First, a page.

The evening sun softly sifts through the blinds of my window, warming up my reading corner. Reminded gently of that time of the year when the sun sets early and dinners are a prelude to the romance with black and white words in imaginary worlds, I smile as I sprinkle the pumpkin spice in my coffee, the aroma transporting me into the season of baking, of nutmeg and cinnamon, of vanilla and orange zest. I love fall, and all the things that come with it. Only a few more days, and I don’t have to hit the snooze button on my alarm that blares in the dark early mornings, thanks for daylight savings.
It’s hard, the life of a working mother who wants the best of both worlds. I want to have my career, my own identity, and my own life. But I want to park my car at that curb to see my child walk out of the school gate with a heavy backpack, and capture those uncensored emotions on her face. I want to greet Darcy with a smile on my face in the evenings. I want time to read, and write, and if possible, relax. I am a greedy woman. I want it all, and I will do anything to have it all. I won’t call them sacrifices, I will call them trade-offs.
Rolling back the clock reminds me of the discussion I am having with esteemed ladies of my generation about rolling back the clock and erasing the changes that nature bestowed on us, and stress enhanced. Every baby added to the brood gifted a little cushion between the bones and muscles. Every smile added the laugh lines. Every frown added wrinkled on the forehead. Happiness spilled through the eyes, and they called it crow’s landing. Silver dust shines through the crowning glory, like a fairy blessed me. I have submitted myself to nature. Life has been too busy, and too crazy for me, I add more than I can manage, and the tradeoff I did was to never pause in front of the mirror to notice those changes.
Those are signs that I have lived.
But it’s not easy, surviving a visit to the mall, or going to my hair dresser, and sometimes even going to my doctor. Bowing my head in front of nature and accepting the changes gracefully is apparently a sign of weakness. The visit to the mall ends with the lady at the cosmetic counter showing me the fine lines that my unmagnified mirror fails to bring to my attention. The visit to the hair dresser makes me feel incomplete just with a cut and dry, because I sinned, I show the silver on my hair, and I don’t color and highlight the way she wants to. Ear hurts, I tell my doctor, and distractedly he looks at my face, suggests that I visit his spa where they cater to all needs (I changed the doctor, that’s a different story). I am sorry, but I will offend all of your sensibilities by not paralyzing the muscles on my face and chemically altering the color of my hair just to form an illusion about a youth that is on the last lap. I wish I could tell all these people, there is a magic mirror on my wall too, that tells me that there is a Princess in the land, much fairer than the queen, and the queen refuses to be her rival.
I don’t understand this obsession about restoring self, and immortalizing self physically. One of my friends asked “what would you leave behind?” She is a dentist, so I joked and said the teeth that you pulled out. Teeth can’t even be cremated, so I am right. As for me, I have a daughter who looks like me, and another one that is me. Between both of them, I am immortalized. Other than that, I contribute to the society in my own little ways. That little strip mall, that chain store, that office where they build new technology, and most of all that building where the rocket scientists work- I have majorly contributed in building them-renovating them, and hopefully in the next thirty years that I plan to be active, my legacy will include a landmark building. But right now, as I struggle in the middle, and try to rise like a phoenix out of the ashes of the great housing depression, I refuse to make the lines on my face a priority in my life.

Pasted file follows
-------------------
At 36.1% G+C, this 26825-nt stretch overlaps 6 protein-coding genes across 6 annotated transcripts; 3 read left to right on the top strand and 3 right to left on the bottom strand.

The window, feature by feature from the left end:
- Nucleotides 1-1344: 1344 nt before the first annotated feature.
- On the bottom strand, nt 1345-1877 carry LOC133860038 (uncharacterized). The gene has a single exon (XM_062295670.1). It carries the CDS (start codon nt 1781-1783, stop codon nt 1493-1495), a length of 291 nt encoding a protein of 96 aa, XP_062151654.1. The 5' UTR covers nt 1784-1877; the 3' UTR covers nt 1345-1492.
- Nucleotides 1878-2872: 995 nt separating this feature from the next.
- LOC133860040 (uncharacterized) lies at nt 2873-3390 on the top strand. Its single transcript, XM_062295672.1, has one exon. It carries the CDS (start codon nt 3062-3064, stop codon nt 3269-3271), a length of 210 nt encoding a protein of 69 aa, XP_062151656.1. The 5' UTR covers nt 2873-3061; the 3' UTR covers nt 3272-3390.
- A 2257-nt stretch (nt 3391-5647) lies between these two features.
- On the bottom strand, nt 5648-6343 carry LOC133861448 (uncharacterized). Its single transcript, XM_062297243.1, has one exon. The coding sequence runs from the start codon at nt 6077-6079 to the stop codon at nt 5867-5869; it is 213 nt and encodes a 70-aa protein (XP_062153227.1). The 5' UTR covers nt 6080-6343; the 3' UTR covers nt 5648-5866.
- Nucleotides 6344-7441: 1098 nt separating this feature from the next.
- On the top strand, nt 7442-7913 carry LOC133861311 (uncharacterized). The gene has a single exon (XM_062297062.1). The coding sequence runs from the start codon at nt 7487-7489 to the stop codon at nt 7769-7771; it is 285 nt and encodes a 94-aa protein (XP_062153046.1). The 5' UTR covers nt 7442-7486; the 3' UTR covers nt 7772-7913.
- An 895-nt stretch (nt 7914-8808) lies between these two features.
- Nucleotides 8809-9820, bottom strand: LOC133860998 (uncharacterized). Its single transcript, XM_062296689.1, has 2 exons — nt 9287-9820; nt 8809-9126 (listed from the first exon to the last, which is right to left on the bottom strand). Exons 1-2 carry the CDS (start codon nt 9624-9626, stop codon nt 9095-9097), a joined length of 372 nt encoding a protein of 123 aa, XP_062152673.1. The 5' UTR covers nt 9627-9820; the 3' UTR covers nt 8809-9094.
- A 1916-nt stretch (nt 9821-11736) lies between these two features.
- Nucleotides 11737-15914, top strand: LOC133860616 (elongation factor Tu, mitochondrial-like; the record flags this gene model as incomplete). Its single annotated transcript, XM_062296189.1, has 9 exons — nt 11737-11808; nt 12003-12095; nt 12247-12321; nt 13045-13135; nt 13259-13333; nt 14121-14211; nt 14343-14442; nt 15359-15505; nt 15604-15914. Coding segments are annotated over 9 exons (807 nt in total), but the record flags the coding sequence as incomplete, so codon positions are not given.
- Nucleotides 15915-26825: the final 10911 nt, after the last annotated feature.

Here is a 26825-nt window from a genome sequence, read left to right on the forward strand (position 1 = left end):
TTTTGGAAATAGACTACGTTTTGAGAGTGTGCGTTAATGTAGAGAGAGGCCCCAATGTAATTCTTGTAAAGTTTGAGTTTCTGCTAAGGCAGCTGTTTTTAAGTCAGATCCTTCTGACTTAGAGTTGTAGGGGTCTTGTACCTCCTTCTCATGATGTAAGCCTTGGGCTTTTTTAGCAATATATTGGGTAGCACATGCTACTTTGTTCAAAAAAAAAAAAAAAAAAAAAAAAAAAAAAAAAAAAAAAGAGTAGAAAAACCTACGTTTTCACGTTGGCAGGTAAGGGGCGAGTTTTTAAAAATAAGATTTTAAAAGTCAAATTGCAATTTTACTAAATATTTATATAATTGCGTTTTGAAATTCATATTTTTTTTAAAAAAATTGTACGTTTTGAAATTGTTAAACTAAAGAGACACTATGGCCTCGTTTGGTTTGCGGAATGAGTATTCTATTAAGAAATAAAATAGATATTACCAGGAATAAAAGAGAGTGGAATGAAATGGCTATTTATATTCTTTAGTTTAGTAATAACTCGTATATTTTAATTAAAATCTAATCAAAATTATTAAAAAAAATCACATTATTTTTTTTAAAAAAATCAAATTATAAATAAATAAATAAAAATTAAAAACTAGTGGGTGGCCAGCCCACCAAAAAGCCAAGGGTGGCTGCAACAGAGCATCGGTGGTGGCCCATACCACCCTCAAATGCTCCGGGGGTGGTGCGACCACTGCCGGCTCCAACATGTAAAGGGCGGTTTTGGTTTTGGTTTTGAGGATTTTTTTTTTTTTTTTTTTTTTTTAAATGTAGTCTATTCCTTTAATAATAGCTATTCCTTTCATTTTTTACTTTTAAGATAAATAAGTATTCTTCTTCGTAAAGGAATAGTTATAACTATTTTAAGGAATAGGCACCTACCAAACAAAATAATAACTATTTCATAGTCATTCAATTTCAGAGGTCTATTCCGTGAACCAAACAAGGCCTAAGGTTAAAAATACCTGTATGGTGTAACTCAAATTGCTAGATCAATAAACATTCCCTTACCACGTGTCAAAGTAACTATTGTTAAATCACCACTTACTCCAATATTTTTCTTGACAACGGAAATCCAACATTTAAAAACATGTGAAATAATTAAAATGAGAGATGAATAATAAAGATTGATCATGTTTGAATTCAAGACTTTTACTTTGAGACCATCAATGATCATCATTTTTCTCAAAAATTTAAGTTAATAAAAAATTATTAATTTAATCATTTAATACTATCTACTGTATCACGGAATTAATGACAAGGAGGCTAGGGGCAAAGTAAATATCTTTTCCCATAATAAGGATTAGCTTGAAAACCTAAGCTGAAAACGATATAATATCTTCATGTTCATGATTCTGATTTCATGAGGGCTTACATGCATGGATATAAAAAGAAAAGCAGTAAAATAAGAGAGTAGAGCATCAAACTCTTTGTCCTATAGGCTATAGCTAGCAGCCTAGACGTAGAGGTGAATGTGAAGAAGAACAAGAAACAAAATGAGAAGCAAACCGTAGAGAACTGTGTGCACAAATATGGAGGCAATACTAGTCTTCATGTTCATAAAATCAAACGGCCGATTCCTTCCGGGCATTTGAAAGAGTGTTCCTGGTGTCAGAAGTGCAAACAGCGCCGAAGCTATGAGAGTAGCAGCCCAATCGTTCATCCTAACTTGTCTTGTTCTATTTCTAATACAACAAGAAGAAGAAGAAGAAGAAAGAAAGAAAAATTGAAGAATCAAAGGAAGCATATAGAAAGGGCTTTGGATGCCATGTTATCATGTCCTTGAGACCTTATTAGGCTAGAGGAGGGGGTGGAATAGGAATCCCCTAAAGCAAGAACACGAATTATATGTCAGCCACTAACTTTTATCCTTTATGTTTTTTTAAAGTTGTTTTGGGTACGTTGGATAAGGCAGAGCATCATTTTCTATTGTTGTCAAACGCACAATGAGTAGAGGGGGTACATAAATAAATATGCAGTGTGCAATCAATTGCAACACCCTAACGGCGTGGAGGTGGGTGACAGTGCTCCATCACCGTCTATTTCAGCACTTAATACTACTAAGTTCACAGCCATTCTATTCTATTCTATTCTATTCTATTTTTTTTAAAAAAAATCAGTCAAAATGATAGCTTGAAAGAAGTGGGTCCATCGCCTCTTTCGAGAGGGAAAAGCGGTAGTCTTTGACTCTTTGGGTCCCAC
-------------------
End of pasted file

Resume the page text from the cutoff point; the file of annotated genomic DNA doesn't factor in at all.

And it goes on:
Don’t mistake me. I don’t roam around with armpit full of hair, and ugly clothes, mismatched shoes. I do take care of myself and shine and sparkle, fill my closet with a thousand beautiful things that I will never need in this lifetime, and the shoe rack is my Achilles heel. On Sunday mornings when the Stepford ladies are busy baking breakfast for their families, I sweat under the Smith machine of our gym. I do wear sunscreen and slap on some lipstick before I get out of the door. What I don’t want to do is live in an illusion that the fountain of youth can be restored. I am proud of who I was, who I have become, and who I will be. Like my mother (and also mother-in-law), with her grey hair, I might look beautiful too.
All this talk about rolling clocks brings my attention to another clock of sorts, the biological clock. It’s not easy being a middle aged woman who is on her last lap of fertility. Don’t say ouch, but it is true. No matter how much you cover your grey, at thirty-six, the chances of having a healthy baby are significantly lower than when you were thirty. But still, there is one more shot at having a healthy baby till a woman hits forty, and then menopause. Surprisingly everyone in my family is taking a second chance, and in some cases a third chance this year. There is enough pressure on me to give it a try too, especially from my grandmother who thinks my life is incomplete without a baby boy- I should experience the pains of motherhood also, she says, not just the pleasures. I tell her I am done, but I don’t know if I am done. I might be done having babies physically, but emotionally there is still some love left to share. Someone special might fill that space one fine day, and at this point I am pretty much open to all adoption, foster parenting, or even mentoring.
But first, let me clear off the items on the checklist for now. The list is too long, and the day is too short!